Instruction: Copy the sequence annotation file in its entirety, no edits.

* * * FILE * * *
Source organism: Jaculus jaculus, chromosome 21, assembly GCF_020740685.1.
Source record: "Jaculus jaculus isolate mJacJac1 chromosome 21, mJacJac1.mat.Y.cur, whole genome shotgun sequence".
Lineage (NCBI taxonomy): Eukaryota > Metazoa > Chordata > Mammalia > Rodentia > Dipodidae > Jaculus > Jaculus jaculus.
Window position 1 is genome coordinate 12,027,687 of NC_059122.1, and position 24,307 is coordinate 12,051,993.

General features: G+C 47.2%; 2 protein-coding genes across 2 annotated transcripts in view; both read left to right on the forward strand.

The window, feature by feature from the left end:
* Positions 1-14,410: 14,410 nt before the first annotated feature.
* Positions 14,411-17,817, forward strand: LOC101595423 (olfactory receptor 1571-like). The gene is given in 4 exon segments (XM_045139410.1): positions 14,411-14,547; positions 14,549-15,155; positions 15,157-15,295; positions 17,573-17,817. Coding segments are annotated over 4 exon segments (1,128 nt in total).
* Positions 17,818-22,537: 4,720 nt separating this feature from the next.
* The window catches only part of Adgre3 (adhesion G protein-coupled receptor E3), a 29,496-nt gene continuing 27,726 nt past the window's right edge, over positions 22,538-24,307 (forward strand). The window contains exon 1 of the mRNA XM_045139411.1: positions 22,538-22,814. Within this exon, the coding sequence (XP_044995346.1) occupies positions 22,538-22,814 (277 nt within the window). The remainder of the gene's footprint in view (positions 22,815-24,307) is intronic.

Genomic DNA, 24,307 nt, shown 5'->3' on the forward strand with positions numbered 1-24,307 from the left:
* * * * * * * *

Source organism: Jaculus jaculus, chromosome 21, assembly GCF_020740685.1.
Source record: "Jaculus jaculus isolate mJacJac1 chromosome 21, mJacJac1.mat.Y.cur, whole genome shotgun sequence".
Lineage (NCBI taxonomy): Eukaryota > Metazoa > Chordata > Mammalia > Rodentia > Dipodidae > Jaculus > Jaculus jaculus.
Window position 1 is genome coordinate 12,027,687 of NC_059122.1, and position 24,307 is coordinate 12,051,993.

General features: G+C 47.2%; 2 protein-coding genes across 2 annotated transcripts in view; both read left to right on the forward strand.

The window, feature by feature from the left end:
* Positions 1-14,410: 14,410 nt before the first annotated feature.
* Positions 14,411-17,817, forward strand: LOC101595423 (olfactory receptor 1571-like). The gene is given in 4 exon segments (XM_045139410.1): positions 14,411-14,547; positions 14,549-15,155; positions 15,157-15,295; positions 17,573-17,817. Coding segments are annotated over 4 exon segments (1,128 nt in total).
* Positions 17,818-22,537: 4,720 nt separating this feature from the next.
* The window catches only part of Adgre3 (adhesion G protein-coupled receptor E3), a 29,496-nt gene continuing 27,726 nt past the window's right edge, over positions 22,538-24,307 (forward strand). The window contains exon 1 of the mRNA XM_045139411.1: positions 22,538-22,814. Within this exon, the coding sequence (XP_044995346.1) occupies positions 22,538-22,814 (277 nt within the window). The remainder of the gene's footprint in view (positions 22,815-24,307) is intronic.

Genomic DNA, 24,307 nt, shown 5'->3' on the forward strand with positions numbered 1-24,307 from the left: